The Ancient Civilisations in Henan Province

Ge (dagger-axe) with Jade blade and bronze handle, Laste Shang dynasty
White pottery elephant-shaped zun (wine vessel), Last Shang dynasty
Bronze lei (wine vessel)
Pottery he (wine vessel) with string pattern, Xia dynasty
Jade face cover, Western Zhou
A Boar head-shaped lid of a pottery vessel, Xia dynasty
Bronze pan and bronze yi (water vessels), Western Zhou
Oracle bones with divination inscriptions, Late Shang dynasty
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The history of China is showcased in a feature exhibition titled The Ancient Civilisation of the Xia, Shang and Zhou Dynasties in Henan Province at the Hong Kong Museum of History.

This display of artefacts includes relics classified as grade-one national treasures on loan from prestigious cultural institutions in Henan province. These invaluable treasures provide a chronological narrative of the development of the three oldest dynasties that flourished near the Yellow and Luo rivers.

The artefacts on display illustrate the progress in each ancient civilisation’s social, political and cultural development. Employing a chronological narrative, the nuances emanating from these three dynasties are deciphered in this curated show.

Recent excavations and archaeological discoveries provide ample evidence to bolster China’s origin story. Fabulous examples of ancient pottery, bronzes and jades unearthed from sites throughout China in the last century… verify the birth of Chinese society and its development through diverse and successive dynasties.

Xia dynasty 2070-1600 BCE

Obscure proof of the existence of the Xia dynasty was first found in ancient text on bamboo manuscripts, stone carvings and inscriptions on bronze artefacts produced in later periods. This evidence shows that the Xia dynasty was known and memorialised through the oral stories handed down from generation to generation.

Many fine artefacts unearthed from the Erlitou site are on display. A jade qi-bi is one of these. With serrated edges on both sides, this jade item gave its owner status and power. The shape combines the jade qi, an axe and ceremonial weapon and the jade bi, a disc object used in sacrificial rituals.

Jade has been highly desirable in China since pre-history. Its continuous production in all shapes and for many purposes showed the importance it played in the lives of its people for many millennia. For the wealthy elites, jade was used decoratively and as an emblem of their social standing, signifying their status.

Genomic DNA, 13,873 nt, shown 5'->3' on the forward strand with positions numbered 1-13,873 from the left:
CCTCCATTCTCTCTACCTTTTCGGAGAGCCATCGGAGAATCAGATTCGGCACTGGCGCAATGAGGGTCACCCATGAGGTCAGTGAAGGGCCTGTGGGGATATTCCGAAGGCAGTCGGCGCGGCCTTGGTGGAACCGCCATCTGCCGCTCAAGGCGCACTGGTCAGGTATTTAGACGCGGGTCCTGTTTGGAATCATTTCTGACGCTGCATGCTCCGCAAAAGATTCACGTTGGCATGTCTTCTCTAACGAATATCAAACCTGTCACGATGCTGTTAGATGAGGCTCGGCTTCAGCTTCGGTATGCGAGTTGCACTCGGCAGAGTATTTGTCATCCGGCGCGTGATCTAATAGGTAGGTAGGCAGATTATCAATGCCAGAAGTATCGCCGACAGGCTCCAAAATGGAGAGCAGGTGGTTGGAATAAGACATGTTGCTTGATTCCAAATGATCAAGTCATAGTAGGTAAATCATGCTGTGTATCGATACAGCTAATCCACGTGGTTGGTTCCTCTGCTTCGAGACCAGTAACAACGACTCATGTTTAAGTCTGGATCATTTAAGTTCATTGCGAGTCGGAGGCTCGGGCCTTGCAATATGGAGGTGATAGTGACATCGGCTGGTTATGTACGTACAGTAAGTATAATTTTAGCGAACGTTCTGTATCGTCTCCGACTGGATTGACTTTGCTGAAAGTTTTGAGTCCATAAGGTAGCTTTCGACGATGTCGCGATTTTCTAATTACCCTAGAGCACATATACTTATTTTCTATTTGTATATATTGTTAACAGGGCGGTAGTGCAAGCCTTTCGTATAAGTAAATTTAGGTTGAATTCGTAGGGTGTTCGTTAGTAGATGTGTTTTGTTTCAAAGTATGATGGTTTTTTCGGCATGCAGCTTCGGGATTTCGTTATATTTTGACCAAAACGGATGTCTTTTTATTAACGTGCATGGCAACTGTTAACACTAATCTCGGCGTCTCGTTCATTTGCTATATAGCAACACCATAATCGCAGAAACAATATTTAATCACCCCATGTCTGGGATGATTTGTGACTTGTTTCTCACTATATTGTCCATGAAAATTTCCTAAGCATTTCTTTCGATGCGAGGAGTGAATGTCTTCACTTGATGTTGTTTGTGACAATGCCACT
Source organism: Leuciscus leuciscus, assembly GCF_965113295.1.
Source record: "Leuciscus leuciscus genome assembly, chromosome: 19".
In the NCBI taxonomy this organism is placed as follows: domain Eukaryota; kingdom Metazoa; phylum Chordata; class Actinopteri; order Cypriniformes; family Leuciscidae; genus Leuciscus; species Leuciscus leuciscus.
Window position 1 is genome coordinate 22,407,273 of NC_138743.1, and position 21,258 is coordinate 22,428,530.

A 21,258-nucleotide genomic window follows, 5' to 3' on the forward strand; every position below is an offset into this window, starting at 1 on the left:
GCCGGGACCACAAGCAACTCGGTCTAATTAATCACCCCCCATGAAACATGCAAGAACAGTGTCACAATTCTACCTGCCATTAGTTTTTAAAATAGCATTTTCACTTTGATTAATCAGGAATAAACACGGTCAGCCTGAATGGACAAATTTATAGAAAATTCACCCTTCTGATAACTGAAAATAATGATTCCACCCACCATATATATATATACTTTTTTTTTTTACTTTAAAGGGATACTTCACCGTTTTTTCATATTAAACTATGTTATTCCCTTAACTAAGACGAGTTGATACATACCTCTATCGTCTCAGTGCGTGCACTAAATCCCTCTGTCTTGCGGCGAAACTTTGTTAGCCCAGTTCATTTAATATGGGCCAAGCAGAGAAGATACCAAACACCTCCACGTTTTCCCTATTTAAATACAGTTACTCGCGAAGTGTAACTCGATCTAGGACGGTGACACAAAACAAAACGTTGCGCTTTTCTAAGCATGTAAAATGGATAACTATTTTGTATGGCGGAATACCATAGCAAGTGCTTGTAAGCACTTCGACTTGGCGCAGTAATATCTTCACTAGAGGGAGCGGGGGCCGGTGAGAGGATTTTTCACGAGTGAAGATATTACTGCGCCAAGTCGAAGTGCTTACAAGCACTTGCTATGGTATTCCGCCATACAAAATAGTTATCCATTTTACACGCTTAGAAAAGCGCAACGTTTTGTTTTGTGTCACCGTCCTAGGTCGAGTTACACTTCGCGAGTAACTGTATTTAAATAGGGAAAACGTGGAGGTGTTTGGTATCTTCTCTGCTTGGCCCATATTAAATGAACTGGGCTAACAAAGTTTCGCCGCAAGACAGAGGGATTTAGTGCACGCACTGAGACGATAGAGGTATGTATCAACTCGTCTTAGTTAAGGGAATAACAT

A marvellous example is a green and lustrous beaded necklace of eighty-eight turquoise tube beads strung together. Turquoise was regarded as a type of jade in traditional culture and has long been used in China. This necklace’s delicate craftsmanship and detail showed immense technical prowess, with the smallest bead only 4 mm long and the largest 2.8 cm.

Shang dynasty 1600–1046 BCE

In 1600, the Shang, a regional power, overthrew the Xia dynasty to give rise to a period of over 500 years, with thirty-one kings ruling over seventeen generations. During this era, tremendous innovation was seen in metalwork, particularly in producing bronze items for the elite, with many purposefully created for a ritual context. Sophisticated bronze objects became a highly codified art and were an expression of power and authority.

A bone dagger with a cicada pattern indicates that bone was used as a material for other purposes. Bone daggers were made by splitting and grinding the ribs of animals. Usually flat and long, these bones were also likely used as a shuttle for weaving.

Other Shang dynasty artefacts show a fascination with animals, especially fantastic beasts and hybrid creatures. A white pottery elephant-shaped zun, used as a vessel for wine, shows a delicately crafted elephant’s body elaborately adorned with patterns.

Zhou dynasty 1046–256 BCE

The Zhou was a regional power during the Shang dynasty. In 1046, they gained power and conquered the ruling Shang, marking the beginning of the Zhou dynasty, which lasted almost 800 years – the longest reign in Chinese history. Extensive cultural achievements and advancements in agriculture, literature, arts and warfare marked its lengthy legacy.

As the Zhou dynasty declined, the loss of central authority was reflected in the arts as the hierarchy and limitations established during the Shang dynasty weakened. Bronze objects and luxurious goods were no longer reserved for rituals or a select populace. This led to a flourishing production and the designs of more everyday items, like wine vessels and musical instruments, such as the bianzhongs, fashioned in the shape of a bell.

A Jade face cover is another fine example of a Zhou dynasty burial object. Also known as Mi Mu, this was a common burial jade artefact found in ancient noble tombs. The face cover is composed of fifty-eight jade pieces, arranged based on a person’s facial structure, for sewing onto silk fabrics and placing over the face of the deceased. Ancient people believed jade could seal the spirit and soul and prevent the body from decaying. Those with the wealth to do so would adorn their deceased with fabulous treasures in elaborate and heavily laden tombs.

This exhibition is the first part of the General History of China series, launched by the Hong Kong Museum of History in collaboration with the newly established Chinese Culture Promotion Office, set up to enhance awareness and interest in Chinese history and culture.

Text & photos by Cammy Yiu